We've just got home from the vet, me and Lola and my handy neighbour who carries the carrier. Andrew, the vet, was pleased to hear that Lola has been eating a little bit since I made the appointment and has even put on a bit of weight.
We discussed the hayfever season and her headaches, then the constant scratching with all the resulting scabs and hairless patches. The other vets I've seen put that down to allergies of which her hayfever is one, but Andrew said this is a result of stress. He has a very long name for the condition, but I can't remember what he called it. Something beginning with E. So, what stress? No one knows. Any little thing at all can trigger stress in an animal, and of course they can't tell us what's worrying them.
So Lola had an antibiotic to help with the healing of the sores and a cortisone shot for the stress and has to go back in two weeks for another one.
Then we talked about next season. My hayfever usually kicks off around late August or early September, so Andrew suggested watching Lola around that time and if her stress kicks in with the usual scratching and head shaking pattern, he will give her a three shot cortisone whammy over six weeks. That's one shot a fortnight. He thinks that should be enough to see her through the spring and summer.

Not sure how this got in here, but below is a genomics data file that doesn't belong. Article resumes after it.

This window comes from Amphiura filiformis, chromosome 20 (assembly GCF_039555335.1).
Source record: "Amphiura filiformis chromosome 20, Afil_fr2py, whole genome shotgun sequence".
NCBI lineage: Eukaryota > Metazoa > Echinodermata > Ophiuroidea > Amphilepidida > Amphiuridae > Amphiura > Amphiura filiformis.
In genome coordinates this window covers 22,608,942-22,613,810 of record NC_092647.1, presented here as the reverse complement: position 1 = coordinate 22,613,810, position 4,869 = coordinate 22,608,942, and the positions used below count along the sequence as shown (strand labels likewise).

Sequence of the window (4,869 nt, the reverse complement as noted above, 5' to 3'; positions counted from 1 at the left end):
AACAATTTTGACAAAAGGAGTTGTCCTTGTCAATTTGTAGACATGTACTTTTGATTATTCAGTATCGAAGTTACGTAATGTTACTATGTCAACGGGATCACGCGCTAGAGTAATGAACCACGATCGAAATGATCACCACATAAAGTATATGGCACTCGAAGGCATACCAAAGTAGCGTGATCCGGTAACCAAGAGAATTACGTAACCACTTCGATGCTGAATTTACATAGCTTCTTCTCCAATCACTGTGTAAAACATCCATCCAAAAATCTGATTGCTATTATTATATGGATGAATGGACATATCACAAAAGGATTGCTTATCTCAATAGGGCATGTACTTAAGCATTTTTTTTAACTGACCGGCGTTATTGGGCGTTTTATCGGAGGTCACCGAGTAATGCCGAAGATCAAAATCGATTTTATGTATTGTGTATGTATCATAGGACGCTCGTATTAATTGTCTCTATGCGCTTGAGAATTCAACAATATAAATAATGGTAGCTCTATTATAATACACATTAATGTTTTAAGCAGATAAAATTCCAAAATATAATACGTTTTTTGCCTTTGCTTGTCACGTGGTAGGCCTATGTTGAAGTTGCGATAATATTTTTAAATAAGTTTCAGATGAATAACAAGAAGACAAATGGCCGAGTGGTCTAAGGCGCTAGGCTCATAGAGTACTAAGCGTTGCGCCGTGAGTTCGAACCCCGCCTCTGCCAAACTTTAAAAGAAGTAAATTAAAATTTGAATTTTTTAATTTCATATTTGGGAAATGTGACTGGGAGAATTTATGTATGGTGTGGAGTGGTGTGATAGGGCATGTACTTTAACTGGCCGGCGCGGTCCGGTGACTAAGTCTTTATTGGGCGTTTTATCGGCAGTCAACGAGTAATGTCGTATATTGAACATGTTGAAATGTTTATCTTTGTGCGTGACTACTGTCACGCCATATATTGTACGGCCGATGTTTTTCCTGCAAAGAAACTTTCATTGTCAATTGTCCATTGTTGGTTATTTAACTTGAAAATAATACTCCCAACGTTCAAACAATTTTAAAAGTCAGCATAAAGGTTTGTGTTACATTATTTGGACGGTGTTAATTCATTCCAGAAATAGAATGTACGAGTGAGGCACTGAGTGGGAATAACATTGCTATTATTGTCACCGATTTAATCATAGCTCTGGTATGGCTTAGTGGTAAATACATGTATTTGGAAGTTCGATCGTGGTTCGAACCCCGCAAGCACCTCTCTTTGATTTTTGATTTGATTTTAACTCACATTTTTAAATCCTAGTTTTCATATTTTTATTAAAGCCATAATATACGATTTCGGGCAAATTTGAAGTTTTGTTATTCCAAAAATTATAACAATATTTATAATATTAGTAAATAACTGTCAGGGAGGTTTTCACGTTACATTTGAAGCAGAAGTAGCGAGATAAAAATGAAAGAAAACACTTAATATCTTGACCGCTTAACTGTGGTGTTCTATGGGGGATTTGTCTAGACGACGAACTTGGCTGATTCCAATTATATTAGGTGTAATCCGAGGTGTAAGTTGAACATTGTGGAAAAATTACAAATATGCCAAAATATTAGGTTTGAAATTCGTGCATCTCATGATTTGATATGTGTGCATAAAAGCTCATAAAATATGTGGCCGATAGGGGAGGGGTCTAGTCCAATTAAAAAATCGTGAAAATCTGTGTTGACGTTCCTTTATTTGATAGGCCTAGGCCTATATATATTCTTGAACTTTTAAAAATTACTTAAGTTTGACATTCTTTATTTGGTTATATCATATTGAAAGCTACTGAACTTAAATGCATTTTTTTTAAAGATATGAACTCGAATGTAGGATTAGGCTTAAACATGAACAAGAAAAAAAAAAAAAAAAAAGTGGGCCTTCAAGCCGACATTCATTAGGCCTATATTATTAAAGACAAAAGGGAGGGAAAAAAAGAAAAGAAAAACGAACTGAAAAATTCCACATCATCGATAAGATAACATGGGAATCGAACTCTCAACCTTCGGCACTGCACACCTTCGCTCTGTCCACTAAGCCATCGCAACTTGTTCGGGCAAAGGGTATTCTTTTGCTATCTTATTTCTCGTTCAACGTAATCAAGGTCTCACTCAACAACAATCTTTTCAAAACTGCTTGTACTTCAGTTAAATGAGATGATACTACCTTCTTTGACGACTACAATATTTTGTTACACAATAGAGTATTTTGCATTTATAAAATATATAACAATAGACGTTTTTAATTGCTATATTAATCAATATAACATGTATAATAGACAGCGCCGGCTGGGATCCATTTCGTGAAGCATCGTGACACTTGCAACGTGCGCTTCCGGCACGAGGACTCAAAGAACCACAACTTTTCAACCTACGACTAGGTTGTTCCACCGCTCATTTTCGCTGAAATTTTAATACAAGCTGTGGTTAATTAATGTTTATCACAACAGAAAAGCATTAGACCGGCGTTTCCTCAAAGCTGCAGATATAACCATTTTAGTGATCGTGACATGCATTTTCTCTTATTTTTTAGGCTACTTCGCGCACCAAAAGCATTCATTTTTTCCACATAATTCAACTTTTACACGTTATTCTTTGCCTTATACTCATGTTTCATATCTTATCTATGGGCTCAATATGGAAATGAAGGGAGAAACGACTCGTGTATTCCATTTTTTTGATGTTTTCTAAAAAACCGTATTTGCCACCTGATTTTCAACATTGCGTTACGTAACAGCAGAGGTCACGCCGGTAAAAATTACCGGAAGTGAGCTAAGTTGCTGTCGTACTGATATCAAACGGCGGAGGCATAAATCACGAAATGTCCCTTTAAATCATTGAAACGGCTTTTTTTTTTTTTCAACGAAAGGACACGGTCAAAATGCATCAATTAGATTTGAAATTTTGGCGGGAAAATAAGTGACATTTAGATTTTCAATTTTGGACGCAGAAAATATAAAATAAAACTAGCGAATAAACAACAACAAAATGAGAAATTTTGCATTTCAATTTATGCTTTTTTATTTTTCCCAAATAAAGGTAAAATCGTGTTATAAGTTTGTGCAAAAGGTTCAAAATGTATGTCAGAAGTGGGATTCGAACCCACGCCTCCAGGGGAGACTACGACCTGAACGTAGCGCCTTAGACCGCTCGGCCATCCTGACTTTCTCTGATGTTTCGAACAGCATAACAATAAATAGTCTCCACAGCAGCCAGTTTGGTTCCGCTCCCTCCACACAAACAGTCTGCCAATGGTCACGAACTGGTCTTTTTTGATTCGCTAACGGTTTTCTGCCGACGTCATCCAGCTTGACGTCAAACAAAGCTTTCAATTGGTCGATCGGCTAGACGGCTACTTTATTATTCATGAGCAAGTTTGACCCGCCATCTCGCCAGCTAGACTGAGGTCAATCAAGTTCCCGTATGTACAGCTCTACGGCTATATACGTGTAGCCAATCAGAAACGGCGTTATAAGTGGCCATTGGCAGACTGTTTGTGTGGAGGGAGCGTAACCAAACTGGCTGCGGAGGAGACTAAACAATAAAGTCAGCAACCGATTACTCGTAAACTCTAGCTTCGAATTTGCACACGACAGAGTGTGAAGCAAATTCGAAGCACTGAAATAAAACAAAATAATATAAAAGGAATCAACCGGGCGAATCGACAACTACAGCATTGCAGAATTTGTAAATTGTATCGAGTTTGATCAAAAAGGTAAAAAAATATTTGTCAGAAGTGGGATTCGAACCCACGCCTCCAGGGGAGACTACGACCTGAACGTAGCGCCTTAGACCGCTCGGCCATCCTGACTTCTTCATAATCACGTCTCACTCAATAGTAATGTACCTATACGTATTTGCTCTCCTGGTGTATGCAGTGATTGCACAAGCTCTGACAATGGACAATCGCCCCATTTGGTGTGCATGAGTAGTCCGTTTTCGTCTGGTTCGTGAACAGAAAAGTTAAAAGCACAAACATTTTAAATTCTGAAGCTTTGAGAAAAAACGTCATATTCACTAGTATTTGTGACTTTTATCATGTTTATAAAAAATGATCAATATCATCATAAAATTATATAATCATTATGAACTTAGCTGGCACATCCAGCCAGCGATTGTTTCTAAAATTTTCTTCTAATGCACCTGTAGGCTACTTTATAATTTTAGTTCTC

Of course now I'm worrying about what could possibly have triggered her stress. Any little change could do it, says Andrew. Even seeing another cat that she doesn't like through the window could do it. But there aren't any roaming cats up my end of the driveway now that new laws have come into effect stating all cats must be indoors.
The only thing I can think of is I now have the outside awning pulled down against the heat, so when Lola is on the windowsill, she can't see the garden. I may have to raise the awning a little and just keep the curtains closed against any glare.
And give her more cuddles whenever she wants them, not just when I'm ready.
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